The Triangle is both horror and mystery, but mostly it’s a docu-style psychological thriller, which is exactly why you should watch this creepy little gem!
I had no idea what to expect from The Triangle. I just saw that it was getting really great – and really bad – ratings on Amazon. That kind of reaction always intrigues me, because a movie that is either hit or miss tends to be pretty powerful. It Follows is another example of this, though I would never compare the two otherwise.
The Triangle is made as a documentary, and parts of the beginning are actually just real. Later on, it’s more of an “equal parts documentary and fiction”-deal, but in a great way! This movie was shot back in 2012 in a relatively short amount of time, but the editing and finishing touches dragged on for over three years. Usually, this would be a huge warning sign for me, but you do not in any way get the sense, that this is a project that was left on the shelf because it wasn’t any good.
Quite the opposite. There’s so much footage that they often do a split screen and show you from several angles. Again, not a bad thing. Though it does make me want to watch this movie again to catch all the things, I’m sure I missed.
The quality of the shots is outstanding. And I really truly mean that. If you had told me that this was a J.J. Abrams production along the lines of Cloverfield, then I would absolutely believe it. The images are crystal clear, and when shots are out of focus – or the sound is a bit off – it makes perfect sense. This is after all shot documentary style. A perfect way to actively make a “real” movie instead of being someone who just “happens to be filming” no matter what happens. And yes, I do realize this was the case in Cloverfield, but back then it was still innovative.
For me, the way The Triangle was made, is the perfect way to combine documentary and fiction into the docu-drama style. When first watching this movie, you get the feeling that you are actually just watching a documentary. And it’s a fascinating one about a group of people that never left really Burning Man, but took it with them instead. They want to live free of all the noise in the world, and just exist and be happy. It’s a very honest and pure portrayal of the group.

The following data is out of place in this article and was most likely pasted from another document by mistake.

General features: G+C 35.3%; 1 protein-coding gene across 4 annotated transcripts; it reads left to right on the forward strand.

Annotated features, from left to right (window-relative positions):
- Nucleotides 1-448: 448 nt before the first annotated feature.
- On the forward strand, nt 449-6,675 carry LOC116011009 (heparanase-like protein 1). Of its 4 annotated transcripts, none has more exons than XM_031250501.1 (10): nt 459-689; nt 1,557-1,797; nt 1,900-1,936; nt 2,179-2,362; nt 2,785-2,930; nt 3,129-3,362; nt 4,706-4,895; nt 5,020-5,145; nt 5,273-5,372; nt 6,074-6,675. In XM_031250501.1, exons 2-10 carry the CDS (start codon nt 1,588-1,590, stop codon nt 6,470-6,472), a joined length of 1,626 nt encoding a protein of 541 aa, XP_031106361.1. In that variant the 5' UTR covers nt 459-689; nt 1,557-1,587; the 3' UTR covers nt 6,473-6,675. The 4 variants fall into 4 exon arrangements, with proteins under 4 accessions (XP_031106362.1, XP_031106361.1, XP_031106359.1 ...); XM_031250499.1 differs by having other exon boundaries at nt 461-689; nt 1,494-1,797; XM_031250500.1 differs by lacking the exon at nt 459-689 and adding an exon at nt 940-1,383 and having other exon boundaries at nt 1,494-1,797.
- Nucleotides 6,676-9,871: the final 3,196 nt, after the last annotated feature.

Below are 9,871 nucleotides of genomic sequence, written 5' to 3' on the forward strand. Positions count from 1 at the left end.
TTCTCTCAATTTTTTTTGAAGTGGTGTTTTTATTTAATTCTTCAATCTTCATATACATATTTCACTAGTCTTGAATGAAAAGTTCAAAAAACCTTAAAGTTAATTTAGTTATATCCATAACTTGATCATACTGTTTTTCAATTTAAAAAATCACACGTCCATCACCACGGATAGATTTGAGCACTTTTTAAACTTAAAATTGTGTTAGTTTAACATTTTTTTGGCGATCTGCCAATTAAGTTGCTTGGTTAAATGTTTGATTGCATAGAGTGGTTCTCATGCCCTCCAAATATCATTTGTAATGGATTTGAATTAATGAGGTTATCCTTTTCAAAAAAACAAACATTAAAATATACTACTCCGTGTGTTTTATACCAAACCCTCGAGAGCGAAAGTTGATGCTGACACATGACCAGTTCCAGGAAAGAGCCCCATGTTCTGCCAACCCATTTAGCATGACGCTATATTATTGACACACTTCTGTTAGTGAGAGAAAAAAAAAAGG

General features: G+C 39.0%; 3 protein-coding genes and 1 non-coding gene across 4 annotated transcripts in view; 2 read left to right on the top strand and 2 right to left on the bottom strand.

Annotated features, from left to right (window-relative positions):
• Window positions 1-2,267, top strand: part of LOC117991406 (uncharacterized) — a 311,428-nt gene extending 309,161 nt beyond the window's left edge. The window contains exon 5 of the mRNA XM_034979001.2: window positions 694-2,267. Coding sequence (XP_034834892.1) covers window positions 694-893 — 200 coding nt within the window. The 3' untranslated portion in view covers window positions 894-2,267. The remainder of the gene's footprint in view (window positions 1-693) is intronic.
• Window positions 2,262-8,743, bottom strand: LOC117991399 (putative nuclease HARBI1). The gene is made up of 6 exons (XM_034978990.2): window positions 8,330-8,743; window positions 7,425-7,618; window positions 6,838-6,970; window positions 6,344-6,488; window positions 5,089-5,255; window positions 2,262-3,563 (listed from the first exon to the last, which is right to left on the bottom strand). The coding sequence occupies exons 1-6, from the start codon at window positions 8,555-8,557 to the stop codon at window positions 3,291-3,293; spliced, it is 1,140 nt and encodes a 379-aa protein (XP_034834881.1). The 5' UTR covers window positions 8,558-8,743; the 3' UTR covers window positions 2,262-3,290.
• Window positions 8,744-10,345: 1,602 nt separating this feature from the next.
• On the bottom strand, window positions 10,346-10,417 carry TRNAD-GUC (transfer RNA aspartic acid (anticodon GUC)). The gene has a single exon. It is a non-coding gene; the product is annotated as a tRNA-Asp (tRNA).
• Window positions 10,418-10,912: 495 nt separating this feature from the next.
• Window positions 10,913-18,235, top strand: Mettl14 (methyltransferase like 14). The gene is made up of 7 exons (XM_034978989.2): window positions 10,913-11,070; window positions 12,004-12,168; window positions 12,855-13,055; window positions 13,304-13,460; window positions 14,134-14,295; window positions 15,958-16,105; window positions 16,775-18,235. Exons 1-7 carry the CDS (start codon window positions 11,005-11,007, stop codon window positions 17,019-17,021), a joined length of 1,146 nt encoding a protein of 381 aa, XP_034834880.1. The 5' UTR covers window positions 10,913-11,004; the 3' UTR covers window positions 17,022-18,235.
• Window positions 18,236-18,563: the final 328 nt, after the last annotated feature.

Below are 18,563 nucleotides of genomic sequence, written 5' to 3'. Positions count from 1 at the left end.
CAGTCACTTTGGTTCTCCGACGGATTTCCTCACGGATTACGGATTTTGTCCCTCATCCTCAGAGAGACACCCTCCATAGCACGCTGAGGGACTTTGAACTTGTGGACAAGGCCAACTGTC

Are they a cult or a commune? Well, they seem focused on themselves more than dragging in outsiders, which isn’t very cult-like. Still, you just know there’s more to this place than meets the eye. And there is! What I really like, is the fact that throughout the movie, the documentary filmmakers show respect towards the people they’re filming. However, they also try to be honest and that’s a fine line that’s interesting to watch as an outsider!
You can’t look away from The Triangle – and you won’t want to
The twist in The Triangle is as organic as the change from documentary to fiction. It’s all very smooth and you can’t really tell the difference. This includes having every single person in the movie listed as playing him- or herself in the credits.
There’s so much you want to see in this. From their way of life in the triangle commune to the personal relationships. Especially between the crew and the people, who have been living here for three years after meeting at Burning Man. In real life, they all lived at this camp for two weeks during shooting, which is why a lot of it is actually documenting a way of life in the triangle camp. They simply shot everything real-time and then came the intense task of editing, which took three years.
And yes, it is both horror and mystery, but it’s also shot documentary style and the driving force is a psychological thriller. It’s a lot, I know, and it’s probably not for everyone. For me, however, it sure as Hell works!
The Triangle is available as digital VOD on the major outlets like iTunes, Amazon, Xbox and Vudu.
Director: David Blair, Nathaniel Peterson, Adam Pitman, Andrew Rizzo and Adam Stilwell
Writer: David Blair, Nathaniel Peterson, Adam Pitman, Andrew Rizzo and Adam Stilwell
Cast: Brick Patrick, Lee Rizzo, Ciara Rose Griffin, Andy Greenfield and also all the writers/directors
After receiving an unsettling postcard from an estranged friend living in a secluded commune, four filmmakers take their cameras into the wilderness of Montana to document the mysterious inner workings of the group on their disconcerting road to self-sufficiency, witnessing something more shocking than they ever imagined.